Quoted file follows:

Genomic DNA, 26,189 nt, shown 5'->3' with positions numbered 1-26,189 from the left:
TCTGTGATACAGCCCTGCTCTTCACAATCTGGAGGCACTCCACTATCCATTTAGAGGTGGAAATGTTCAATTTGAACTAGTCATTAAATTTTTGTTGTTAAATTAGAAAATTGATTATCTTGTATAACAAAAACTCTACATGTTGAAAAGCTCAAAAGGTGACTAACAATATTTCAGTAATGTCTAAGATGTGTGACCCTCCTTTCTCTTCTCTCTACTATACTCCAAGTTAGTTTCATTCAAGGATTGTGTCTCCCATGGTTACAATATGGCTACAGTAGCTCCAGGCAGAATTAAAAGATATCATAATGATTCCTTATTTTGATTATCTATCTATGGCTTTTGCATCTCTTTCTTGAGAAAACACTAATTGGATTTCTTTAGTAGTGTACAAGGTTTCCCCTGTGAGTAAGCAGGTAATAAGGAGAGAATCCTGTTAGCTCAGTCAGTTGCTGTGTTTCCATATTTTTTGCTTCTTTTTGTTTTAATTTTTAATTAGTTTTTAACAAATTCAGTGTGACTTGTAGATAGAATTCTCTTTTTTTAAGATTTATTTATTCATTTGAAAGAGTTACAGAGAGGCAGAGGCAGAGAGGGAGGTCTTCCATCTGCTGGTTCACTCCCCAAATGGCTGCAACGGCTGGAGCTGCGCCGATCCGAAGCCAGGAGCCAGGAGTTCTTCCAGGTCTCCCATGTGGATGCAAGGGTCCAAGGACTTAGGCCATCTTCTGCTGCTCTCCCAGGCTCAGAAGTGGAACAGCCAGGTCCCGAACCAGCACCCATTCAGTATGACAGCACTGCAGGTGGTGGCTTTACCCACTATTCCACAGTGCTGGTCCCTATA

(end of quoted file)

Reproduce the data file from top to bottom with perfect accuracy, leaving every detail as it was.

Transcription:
Genomic DNA, 26,189 nt, shown 5'->3' with positions numbered 1-26,189 from the left:
TCTGTGATACAGCCCTGCTCTTCACAATCTGGAGGCACTCCACTATCCATTTAGAGGTGGAAATGTTCAATTTGAACTAGTCATTAAATTTTTGTTGTTAAATTAGAAAATTGATTATCTTGTATAACAAAAACTCTACATGTTGAAAAGCTCAAAAGGTGACTAACAATATTTCAGTAATGTCTAAGATGTGTGACCCTCCTTTCTCTTCTCTCTACTATACTCCAAGTTAGTTTCATTCAAGGATTGTGTCTCCCATGGTTACAATATGGCTACAGTAGCTCCAGGCAGAATTAAAAGATATCATAATGATTCCTTATTTTGATTATCTATCTATGGCTTTTGCATCTCTTTCTTGAGAAAACACTAATTGGATTTCTTTAGTAGTGTACAAGGTTTCCCCTGTGAGTAAGCAGGTAATAAGGAGAGAATCCTGTTAGCTCAGTCAGTTGCTGTGTTTCCATATTTTTTGCTTCTTTTTGTTTTAATTTTTAATTAGTTTTTAACAAATTCAGTGTGACTTGTAGATAGAATTCTCTTTTTTTAAGATTTATTTATTCATTTGAAAGAGTTACAGAGAGGCAGAGGCAGAGAGGGAGGTCTTCCATCTGCTGGTTCACTCCCCAAATGGCTGCAACGGCTGGAGCTGCGCCGATCCGAAGCCAGGAGCCAGGAGTTCTTCCAGGTCTCCCATGTGGATGCAAGGGTCCAAGGACTTAGGCCATCTTCTGCTGCTCTCCCAGGCTCAGAAGTGGAACAGCCAGGTCCCGAACCAGCACCCATTCAGTATGACAGCACTGCAGGTGGTGGCTTTACCCACTATTCCACAGTGCTGGTCCCTATA